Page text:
Photographer John Moore reflects on Libya battles

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Photographer John Moore is no stranger to combat. As a member of an Associated Press team in 2005, he shared a Pulitzer Prize for breaking news photography for coverage of the war in Iraq and he’s done extended stints in Afghanistan, Pakistan, Somalia, South Africa, Mexico and Nicaragua and elsewhere in the last 20 years.

Moore, who now works for Getty Images, also won a host of international awards in 2008 for his exclusive photos of the assassination of former Pakistani Prime Minister Benazir Bhutto.

Yet despite his relative comfort with being on the frontlines, Moore told the NewsHour from his hotel room in Cairo that his latest assignment -a six-week trip that took him to the uprisings in Egypt, Bahrain and Libya – might have been his most dangerous. Moore recorded the interview for us after sneaking out of Benghazi, Libya en route back to his home in Denver.

“I’ve covered a lot of conflict over the years,” More said, “but I’d say my days of combat coverage here in Libya were the most heavy of all.

“The battle scenes were absolutely epic.”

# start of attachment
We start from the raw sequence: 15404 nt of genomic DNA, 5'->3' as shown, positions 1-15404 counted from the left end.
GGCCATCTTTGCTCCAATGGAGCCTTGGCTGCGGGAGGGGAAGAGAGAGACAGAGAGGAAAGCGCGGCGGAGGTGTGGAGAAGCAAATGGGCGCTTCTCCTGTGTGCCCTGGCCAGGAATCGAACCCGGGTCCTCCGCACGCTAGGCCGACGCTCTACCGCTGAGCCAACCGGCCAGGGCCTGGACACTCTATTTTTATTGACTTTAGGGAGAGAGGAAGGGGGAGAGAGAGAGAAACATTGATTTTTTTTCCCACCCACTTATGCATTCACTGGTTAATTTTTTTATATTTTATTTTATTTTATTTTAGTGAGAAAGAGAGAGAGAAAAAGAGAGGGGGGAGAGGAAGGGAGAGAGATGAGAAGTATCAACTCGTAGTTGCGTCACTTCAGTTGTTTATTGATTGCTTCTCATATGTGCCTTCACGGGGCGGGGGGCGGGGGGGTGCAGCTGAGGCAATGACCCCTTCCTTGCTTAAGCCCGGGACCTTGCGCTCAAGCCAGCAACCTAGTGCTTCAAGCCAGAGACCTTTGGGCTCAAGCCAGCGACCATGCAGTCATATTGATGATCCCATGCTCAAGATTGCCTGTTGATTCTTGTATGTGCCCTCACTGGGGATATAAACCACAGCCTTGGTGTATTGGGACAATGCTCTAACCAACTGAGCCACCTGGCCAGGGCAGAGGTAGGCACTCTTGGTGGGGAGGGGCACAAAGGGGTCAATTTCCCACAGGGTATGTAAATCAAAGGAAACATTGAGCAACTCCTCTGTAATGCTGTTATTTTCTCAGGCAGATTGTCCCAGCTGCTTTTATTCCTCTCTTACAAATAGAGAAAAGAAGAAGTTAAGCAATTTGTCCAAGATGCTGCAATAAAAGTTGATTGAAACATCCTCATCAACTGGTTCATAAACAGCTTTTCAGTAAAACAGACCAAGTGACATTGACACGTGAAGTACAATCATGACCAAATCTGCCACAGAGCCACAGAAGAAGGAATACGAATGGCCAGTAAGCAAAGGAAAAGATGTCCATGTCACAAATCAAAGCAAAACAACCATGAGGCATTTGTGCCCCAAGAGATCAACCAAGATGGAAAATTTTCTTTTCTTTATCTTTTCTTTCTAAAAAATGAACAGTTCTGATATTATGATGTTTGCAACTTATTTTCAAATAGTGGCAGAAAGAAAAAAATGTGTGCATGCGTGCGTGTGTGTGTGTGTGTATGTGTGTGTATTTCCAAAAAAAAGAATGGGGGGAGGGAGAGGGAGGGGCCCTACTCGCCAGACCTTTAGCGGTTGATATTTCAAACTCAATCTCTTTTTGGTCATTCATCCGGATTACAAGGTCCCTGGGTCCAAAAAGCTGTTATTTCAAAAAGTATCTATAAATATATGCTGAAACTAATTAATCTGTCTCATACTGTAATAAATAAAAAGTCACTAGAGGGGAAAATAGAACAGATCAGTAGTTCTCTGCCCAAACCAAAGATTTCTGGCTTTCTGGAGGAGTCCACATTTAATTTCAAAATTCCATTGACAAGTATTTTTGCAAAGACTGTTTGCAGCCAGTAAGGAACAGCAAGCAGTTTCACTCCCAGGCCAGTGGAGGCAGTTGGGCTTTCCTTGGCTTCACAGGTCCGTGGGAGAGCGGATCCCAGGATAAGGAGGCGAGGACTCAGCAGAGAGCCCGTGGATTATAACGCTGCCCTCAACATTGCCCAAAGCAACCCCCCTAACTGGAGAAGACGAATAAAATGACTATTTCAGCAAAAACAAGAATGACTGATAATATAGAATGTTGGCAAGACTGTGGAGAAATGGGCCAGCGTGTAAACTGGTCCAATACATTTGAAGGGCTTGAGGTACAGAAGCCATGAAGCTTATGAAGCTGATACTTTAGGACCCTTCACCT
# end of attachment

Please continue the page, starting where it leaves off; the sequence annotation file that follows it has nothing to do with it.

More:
Moore said that he had been traveling with New York Times photographers Tyler Hicks and Lynsey Addario for two of the three weeks he was in Libya.

“For safety I traveled with other journalists,” Moore said. “And we’d convoy each day to the frontlines.”

The New York Times announced Wednesday that Hicks and Addario, along with their Beirut Bureau Chief Anthony Shadid and videographer Stephen Farrell, had gone missing while reporting from the eastern city of Ajdabiya.

Libya has become an increasingly dangerous place for reporters to work, as some rebel strongholds have recently fallen to forces loyal to Col. Moammar Gadhafi.

The BBC reported that three of its journalists had been detained and beaten with rifles by Gadhafi’s security forces last week. Also, a cameraman for Al Jazeera was recently killed near Benghazi.

Moore, who left Libya earlier this week without incident, said that he was nervously waiting to hear word on his colleagues’ whereabouts.

Editor’s note: The New York Times said Friday that the journalists, who are being held by the Libyan government, were expected to be released.


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